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As the Airports Commission’s final report reveals its chosen airport expansion scheme, Angus Walker, partner and head of the planning and infrastructure department at Bircham Dyson Bell, takes us through the important elements of this decision.
The Airports Commission final report recommends that of the three shortlisted options to build a third runway—the Gatwick second runway, the Heathrow extended northern runway and the Heathrow northwest runway—the construction of a new northwest runway at Heathrow is taken forward (a proposal made by Heathrow Airport Ltd) provided certain safeguards are put in place.
It does not recommend a particular consenting route, remaining neutral as to whether it should be introduced by hybrid bill in Parliament (like HS2) or a development consent order (like Hinkley Point C or the Thames Tideway Tunnel). Heathrow, however, said it favoured the latter.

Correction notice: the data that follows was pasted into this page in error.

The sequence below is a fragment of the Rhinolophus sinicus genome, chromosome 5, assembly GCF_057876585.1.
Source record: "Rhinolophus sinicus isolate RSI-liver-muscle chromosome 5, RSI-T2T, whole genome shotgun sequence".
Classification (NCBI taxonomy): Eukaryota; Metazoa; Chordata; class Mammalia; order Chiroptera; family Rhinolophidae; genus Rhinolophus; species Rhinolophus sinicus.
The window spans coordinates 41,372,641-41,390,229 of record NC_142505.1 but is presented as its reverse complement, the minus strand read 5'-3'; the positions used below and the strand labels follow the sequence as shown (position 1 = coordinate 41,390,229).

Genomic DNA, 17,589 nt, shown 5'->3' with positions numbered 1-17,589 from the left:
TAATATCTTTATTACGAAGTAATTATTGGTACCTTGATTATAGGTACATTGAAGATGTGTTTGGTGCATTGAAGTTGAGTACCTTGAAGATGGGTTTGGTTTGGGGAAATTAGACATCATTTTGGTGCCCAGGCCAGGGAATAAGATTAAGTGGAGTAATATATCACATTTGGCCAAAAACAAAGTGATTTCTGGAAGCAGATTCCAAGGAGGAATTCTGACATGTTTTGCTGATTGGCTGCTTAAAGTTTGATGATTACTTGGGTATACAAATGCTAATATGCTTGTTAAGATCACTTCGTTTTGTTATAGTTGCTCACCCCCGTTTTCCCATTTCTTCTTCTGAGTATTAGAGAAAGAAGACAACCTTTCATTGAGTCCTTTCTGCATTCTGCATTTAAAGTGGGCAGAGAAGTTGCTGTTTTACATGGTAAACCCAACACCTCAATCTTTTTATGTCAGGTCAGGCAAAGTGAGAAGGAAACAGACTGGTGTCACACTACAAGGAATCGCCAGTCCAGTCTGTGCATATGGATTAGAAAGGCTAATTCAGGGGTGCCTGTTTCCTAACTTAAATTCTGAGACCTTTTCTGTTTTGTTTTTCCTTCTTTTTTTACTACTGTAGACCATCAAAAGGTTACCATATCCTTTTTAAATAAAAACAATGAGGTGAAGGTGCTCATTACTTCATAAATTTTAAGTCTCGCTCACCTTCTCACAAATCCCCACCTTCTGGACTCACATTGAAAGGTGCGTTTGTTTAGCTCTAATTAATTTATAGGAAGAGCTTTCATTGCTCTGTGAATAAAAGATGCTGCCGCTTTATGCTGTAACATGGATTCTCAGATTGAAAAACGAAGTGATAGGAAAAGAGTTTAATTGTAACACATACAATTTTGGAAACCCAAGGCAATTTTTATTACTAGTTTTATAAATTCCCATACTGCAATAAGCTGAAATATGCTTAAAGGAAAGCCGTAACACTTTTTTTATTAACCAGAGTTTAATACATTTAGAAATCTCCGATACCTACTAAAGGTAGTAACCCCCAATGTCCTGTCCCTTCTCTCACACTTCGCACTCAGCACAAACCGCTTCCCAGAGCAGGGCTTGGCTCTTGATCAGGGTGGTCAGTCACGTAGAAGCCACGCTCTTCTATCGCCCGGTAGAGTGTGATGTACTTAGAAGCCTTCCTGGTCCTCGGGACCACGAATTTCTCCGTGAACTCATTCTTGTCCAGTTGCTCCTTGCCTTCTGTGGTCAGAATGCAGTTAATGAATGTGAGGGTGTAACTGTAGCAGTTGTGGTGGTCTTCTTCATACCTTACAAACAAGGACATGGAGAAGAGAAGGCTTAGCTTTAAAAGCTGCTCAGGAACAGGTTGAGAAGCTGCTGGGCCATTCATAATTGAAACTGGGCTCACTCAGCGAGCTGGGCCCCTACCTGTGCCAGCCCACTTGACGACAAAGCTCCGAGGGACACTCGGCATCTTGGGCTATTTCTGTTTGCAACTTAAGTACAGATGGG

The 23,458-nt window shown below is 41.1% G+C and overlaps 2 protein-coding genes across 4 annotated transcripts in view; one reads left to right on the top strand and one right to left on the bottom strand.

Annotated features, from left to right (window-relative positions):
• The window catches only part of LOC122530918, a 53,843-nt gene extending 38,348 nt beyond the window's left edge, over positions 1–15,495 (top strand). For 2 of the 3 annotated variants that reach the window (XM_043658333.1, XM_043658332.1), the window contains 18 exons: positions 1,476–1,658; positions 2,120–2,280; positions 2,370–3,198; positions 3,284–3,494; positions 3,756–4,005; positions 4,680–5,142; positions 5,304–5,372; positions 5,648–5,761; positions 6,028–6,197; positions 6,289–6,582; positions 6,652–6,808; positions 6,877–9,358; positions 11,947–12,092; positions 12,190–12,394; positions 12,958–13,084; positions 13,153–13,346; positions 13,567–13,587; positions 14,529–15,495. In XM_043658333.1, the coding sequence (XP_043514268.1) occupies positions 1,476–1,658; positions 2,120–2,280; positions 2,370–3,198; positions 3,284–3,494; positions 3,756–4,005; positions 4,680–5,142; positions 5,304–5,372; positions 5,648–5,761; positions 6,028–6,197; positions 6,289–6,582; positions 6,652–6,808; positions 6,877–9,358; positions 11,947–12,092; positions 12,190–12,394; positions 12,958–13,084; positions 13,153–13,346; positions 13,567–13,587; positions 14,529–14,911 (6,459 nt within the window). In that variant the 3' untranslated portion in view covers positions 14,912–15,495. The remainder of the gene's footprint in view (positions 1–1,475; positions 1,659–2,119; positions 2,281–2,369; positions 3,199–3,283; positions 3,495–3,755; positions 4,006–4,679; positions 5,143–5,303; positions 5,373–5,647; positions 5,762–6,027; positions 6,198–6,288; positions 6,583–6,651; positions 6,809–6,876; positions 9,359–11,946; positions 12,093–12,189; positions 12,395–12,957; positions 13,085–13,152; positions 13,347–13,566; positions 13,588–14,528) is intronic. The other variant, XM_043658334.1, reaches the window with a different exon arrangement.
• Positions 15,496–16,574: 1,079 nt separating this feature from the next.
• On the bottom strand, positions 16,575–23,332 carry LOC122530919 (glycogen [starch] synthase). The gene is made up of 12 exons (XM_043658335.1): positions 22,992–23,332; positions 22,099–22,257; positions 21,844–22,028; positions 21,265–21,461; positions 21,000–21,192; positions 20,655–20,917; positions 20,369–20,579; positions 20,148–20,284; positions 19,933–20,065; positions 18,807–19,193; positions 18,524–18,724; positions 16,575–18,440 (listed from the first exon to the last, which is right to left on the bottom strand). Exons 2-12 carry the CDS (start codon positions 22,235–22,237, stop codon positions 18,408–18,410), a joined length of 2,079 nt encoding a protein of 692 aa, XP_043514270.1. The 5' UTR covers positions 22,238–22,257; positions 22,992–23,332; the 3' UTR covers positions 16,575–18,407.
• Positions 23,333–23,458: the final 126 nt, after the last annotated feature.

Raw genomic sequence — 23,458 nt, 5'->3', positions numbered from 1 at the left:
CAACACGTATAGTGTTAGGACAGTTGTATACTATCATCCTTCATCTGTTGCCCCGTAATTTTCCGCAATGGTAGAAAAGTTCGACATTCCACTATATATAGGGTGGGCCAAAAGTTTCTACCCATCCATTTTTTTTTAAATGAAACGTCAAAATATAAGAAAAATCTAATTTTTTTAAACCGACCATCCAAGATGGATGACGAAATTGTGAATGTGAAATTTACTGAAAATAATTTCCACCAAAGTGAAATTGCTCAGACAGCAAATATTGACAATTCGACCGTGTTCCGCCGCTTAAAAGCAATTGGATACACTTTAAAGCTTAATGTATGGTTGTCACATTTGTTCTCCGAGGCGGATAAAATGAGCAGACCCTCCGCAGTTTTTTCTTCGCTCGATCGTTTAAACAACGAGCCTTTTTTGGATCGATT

The Commission considered:
It did not consider political deliverability (nor was it asked to)—and this is the issue which now faces the government.
Several mitigation proposals have been recommended:
Gatwick was considered to be a credible option, but the economic case for Heathrow was thought to outweigh it. The Commission thought that the type of routes that would be created at Heathrow, such as long-haul routes to new destinations was preferable to Gatwick which is more likely to have shorter-haul routes.
Despite saying in 2009 that the third runway at Heathrow was not going ahead ‘no ifs, no buts’, David Cameron is now committed to consider the Commission’s recommendation and decide what to do about it by the end of the year. The recommendation will most likely be challenged in the meantime by an anti-Heathrow campaign group or another airport company. The government also has to decide what method should be used to obtain consent to build the third runway either by way of a hybrid bill in Parliament or a development consent order, as stated previously.
Interviewed by Stephanie Boyer.
The views expressed by our Legal Analysis interviewees are not necessarily those of the proprietor.
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